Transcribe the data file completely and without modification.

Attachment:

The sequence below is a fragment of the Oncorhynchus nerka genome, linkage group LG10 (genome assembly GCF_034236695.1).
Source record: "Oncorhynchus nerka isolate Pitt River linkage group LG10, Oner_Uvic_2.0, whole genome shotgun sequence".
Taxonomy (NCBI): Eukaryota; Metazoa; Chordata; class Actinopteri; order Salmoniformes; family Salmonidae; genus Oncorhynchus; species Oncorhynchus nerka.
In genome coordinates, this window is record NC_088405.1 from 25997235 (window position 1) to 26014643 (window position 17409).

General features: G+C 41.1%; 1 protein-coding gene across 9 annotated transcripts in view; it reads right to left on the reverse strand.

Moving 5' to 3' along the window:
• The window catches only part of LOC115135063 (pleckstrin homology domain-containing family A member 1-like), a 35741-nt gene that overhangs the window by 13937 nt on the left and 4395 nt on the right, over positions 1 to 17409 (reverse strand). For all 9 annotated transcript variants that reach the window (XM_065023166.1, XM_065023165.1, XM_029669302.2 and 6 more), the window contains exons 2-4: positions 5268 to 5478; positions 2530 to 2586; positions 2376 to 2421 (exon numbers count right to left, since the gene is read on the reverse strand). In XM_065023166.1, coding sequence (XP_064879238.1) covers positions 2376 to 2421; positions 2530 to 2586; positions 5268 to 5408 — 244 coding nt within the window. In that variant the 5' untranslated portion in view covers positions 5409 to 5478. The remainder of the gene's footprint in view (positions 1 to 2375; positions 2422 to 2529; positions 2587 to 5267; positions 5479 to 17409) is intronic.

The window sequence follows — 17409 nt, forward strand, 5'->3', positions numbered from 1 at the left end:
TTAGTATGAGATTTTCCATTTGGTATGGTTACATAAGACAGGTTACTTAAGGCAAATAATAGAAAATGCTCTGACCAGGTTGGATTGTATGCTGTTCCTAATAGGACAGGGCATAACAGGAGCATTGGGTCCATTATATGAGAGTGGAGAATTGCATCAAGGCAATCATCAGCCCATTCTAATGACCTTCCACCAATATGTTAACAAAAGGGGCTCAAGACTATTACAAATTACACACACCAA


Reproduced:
The sequence below is a fragment of the Oncorhynchus nerka genome, linkage group LG10 (genome assembly GCF_034236695.1).
Source record: "Oncorhynchus nerka isolate Pitt River linkage group LG10, Oner_Uvic_2.0, whole genome shotgun sequence".
Taxonomy (NCBI): Eukaryota; Metazoa; Chordata; class Actinopteri; order Salmoniformes; family Salmonidae; genus Oncorhynchus; species Oncorhynchus nerka.
In genome coordinates, this window is record NC_088405.1 from 25997235 (window position 1) to 26014643 (window position 17409).

General features: G+C 41.1%; 1 protein-coding gene across 9 annotated transcripts in view; it reads right to left on the reverse strand.

Moving 5' to 3' along the window:
• The window catches only part of LOC115135063 (pleckstrin homology domain-containing family A member 1-like), a 35741-nt gene that overhangs the window by 13937 nt on the left and 4395 nt on the right, over positions 1 to 17409 (reverse strand). For all 9 annotated transcript variants that reach the window (XM_065023166.1, XM_065023165.1, XM_029669302.2 and 6 more), the window contains exons 2-4: positions 5268 to 5478; positions 2530 to 2586; positions 2376 to 2421 (exon numbers count right to left, since the gene is read on the reverse strand). In XM_065023166.1, coding sequence (XP_064879238.1) covers positions 2376 to 2421; positions 2530 to 2586; positions 5268 to 5408 — 244 coding nt within the window. In that variant the 5' untranslated portion in view covers positions 5409 to 5478. The remainder of the gene's footprint in view (positions 1 to 2375; positions 2422 to 2529; positions 2587 to 5267; positions 5479 to 17409) is intronic.

The window sequence follows — 17409 nt, forward strand, 5'->3', positions numbered from 1 at the left end:
TTAGTATGAGATTTTCCATTTGGTATGGTTACATAAGACAGGTTACTTAAGGCAAATAATAGAAAATGCTCTGACCAGGTTGGATTGTATGCTGTTCCTAATAGGACAGGGCATAACAGGAGCATTGGGTCCATTATATGAGAGTGGAGAATTGCATCAAGGCAATCATCAGCCCATTCTAATGACCTTCCACCAATATGTTAACAAAAGGGGCTCAAGACTATTACAAATTACACACACCAA